- Certain types of receivables, which could be said to be ‘non-fungible’ or not comparable with typical receivables, are often avoided, for example: where long warranties have been given, or where specific warranties or recourse arrangements have been provided by the seller, or for receivables arising in contracting businesses (e.g. construction), or situations involving stage payments; alternatively such receivables could be converted into ‘fungible units’ that meet the quality requirements of a Receivables Discounting transaction. In general, the finance provider will exclude prohibited and restrictive categories of goods. Restrictions may also be applied in the case of intercompany receivables
- KYC/AML to be handled during the on-boarding procedures and subsequently in periodic reviews
- Lack of legal authority, mitigated by legal due diligence on the respective jurisdiction and the involved contractual parties
- Set off and risks arising from counter-trading mitigated by regular verification for disclosed transactions that the balance outstanding with the finance provider matches that on the buyer’s records
- Risks arising in the event of insolvency such as ‘claw-back’, where a finance provider is aware of distress at the time of a receivable purchase, or in the case of co-mingling of funds in a general bank account. For the latter, there is mitigation through the use of a collection account in the name of the finance provider
- Fraud by the seller, for example by inflating the value of invoices or offering invoices without an underlying commercial transaction, mitigated by verification of the transaction and deploying adequate credit controls
- Double financing, mitigated by obtaining a security interest in the receivables, applying appropriate KYC procedures and perfecting the assignment of rights to the receivable, including notification to the buyer
- Fraud by collusion between seller and one or more of its buyers leading to diversion of funds from meeting maturing obligations, mitigated by monitoring the financial health and management integrity of the client through maintaining contact and receiving regular management information to look for signs of a deterioration of the business and suspicious circumstances, and also mitigated, where necessary, by direct collections on the part of the finance provider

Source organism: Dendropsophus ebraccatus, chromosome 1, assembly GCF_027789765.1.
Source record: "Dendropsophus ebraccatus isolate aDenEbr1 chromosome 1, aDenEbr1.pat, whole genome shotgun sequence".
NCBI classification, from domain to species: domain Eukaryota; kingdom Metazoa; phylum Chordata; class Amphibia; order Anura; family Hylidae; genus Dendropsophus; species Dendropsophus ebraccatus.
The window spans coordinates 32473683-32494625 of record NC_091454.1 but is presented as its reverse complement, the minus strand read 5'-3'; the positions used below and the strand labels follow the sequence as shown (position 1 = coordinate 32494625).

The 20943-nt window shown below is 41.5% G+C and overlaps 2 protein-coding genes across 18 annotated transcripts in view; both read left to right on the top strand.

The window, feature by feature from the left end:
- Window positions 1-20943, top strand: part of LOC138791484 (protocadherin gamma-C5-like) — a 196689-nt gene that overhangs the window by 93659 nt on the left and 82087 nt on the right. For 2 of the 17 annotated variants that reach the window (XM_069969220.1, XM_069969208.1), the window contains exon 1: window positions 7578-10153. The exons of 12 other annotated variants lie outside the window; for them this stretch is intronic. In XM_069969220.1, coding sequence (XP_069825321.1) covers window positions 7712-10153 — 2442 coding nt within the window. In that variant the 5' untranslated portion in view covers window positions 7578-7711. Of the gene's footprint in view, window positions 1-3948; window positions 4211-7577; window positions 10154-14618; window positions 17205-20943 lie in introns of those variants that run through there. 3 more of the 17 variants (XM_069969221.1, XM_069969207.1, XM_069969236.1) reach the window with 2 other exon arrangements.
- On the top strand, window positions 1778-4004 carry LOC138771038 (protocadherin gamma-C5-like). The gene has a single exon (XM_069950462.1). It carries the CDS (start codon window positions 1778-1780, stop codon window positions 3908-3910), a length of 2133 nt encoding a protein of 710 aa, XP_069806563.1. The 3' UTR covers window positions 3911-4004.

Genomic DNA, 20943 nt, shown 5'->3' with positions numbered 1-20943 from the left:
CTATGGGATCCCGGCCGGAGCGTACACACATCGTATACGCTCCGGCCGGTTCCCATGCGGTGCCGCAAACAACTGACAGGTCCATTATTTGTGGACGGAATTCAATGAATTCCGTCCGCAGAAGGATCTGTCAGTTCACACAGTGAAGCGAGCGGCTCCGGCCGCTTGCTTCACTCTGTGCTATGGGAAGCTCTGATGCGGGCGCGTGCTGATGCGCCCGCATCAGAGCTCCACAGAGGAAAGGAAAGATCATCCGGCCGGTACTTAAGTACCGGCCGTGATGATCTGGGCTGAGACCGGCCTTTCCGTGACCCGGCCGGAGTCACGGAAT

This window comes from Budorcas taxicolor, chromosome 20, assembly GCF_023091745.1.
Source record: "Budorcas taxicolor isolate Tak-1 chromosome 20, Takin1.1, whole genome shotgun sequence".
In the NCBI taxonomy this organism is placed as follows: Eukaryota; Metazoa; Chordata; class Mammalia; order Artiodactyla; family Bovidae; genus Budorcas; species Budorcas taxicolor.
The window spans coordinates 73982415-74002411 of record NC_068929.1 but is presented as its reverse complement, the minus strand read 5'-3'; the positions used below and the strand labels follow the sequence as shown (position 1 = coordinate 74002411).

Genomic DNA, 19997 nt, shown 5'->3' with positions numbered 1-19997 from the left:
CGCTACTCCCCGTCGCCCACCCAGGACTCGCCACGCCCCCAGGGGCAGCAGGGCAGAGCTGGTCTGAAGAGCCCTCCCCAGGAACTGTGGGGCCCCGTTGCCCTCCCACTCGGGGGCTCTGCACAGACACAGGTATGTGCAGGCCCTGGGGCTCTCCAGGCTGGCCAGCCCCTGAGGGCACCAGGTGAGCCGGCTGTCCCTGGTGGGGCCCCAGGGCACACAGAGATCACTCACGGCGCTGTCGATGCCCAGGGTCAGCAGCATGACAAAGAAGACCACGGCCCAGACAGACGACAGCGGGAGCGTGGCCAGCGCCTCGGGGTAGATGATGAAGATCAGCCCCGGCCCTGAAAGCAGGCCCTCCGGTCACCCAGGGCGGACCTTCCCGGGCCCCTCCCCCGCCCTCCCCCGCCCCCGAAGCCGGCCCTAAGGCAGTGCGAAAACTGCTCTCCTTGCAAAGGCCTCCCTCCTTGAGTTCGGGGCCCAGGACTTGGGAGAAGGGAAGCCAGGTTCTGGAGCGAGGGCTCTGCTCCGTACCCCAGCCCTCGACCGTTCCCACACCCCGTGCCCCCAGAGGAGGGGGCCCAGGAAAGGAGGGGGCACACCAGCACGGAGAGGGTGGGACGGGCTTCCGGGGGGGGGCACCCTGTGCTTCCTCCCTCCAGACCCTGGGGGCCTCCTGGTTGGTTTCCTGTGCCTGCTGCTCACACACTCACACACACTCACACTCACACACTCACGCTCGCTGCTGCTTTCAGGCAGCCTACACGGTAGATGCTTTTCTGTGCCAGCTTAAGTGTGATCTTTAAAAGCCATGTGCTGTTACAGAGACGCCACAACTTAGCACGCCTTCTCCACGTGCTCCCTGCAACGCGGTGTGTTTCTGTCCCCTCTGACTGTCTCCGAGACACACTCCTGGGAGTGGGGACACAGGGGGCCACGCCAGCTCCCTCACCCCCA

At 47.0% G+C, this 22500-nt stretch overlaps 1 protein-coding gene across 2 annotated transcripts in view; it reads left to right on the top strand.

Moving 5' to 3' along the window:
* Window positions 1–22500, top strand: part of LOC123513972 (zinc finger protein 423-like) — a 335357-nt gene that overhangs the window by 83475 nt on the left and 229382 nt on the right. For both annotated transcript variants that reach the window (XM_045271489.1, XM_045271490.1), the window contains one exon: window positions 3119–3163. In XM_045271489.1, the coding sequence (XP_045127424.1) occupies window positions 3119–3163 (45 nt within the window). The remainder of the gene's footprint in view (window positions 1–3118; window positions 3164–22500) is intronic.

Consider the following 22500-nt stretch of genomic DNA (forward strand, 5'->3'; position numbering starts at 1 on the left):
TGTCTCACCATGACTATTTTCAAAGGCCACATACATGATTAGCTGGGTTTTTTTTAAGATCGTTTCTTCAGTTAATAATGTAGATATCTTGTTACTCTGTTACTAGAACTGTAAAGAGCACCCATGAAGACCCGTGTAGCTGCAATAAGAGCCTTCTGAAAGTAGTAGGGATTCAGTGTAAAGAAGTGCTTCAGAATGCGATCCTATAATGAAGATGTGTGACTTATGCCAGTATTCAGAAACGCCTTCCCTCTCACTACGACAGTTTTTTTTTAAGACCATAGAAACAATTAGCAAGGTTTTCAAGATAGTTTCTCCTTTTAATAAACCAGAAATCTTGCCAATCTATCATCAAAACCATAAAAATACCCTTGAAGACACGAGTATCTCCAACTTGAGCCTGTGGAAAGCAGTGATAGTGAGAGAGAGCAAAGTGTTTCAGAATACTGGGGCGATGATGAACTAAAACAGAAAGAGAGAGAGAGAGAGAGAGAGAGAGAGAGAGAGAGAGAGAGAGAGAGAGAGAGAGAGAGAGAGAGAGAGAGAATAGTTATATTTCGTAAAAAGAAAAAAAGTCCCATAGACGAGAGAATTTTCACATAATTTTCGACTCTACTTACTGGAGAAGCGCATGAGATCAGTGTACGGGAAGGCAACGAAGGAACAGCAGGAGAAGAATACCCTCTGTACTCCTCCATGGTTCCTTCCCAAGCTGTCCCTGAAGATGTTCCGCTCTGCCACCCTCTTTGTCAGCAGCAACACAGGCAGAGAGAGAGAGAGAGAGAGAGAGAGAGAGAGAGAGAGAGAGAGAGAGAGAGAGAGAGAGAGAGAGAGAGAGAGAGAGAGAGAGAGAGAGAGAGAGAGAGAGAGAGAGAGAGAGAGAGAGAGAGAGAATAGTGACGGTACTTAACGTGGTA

- Fraud by collusion between the seller and an employee of the finance provider, mitigated by internal controls and segregation of duties
- General operational risks resulting from multiple operational requirements to perfect title to the receivables and undertake ongoing administration, mitigated by sound procedures, appropriate levels of automation and process controls
- Potential issues with the assignment of receivables due to various underlying governing laws in place and the resultant enforceability of the transaction, in both domestic and cross-border situations mitigated by legal due diligence.
All the above risks are also mitigated by a robust audit process regarding transactions, systems, and controls.
Transaction flow: illustrative only
Source: Global SCF Forum
The finance provider undertakes assessment of all aspects of the underlying transaction and agrees to provide financing to the seller. A credit facility on a committed or uncommitted basis is established for the seller, which may be further allocated to sub-components by buyer, geography and other agreed parameters, set out in the Receivables Purchase Agreement (RPA). If the transaction is structured without recourse, the credit limits would usually be marked against the buyer(s). Depending on how the transaction is structured, the credit limits may alternatively or additionally be marked against the seller, a guarantor or a portfolio of obligors.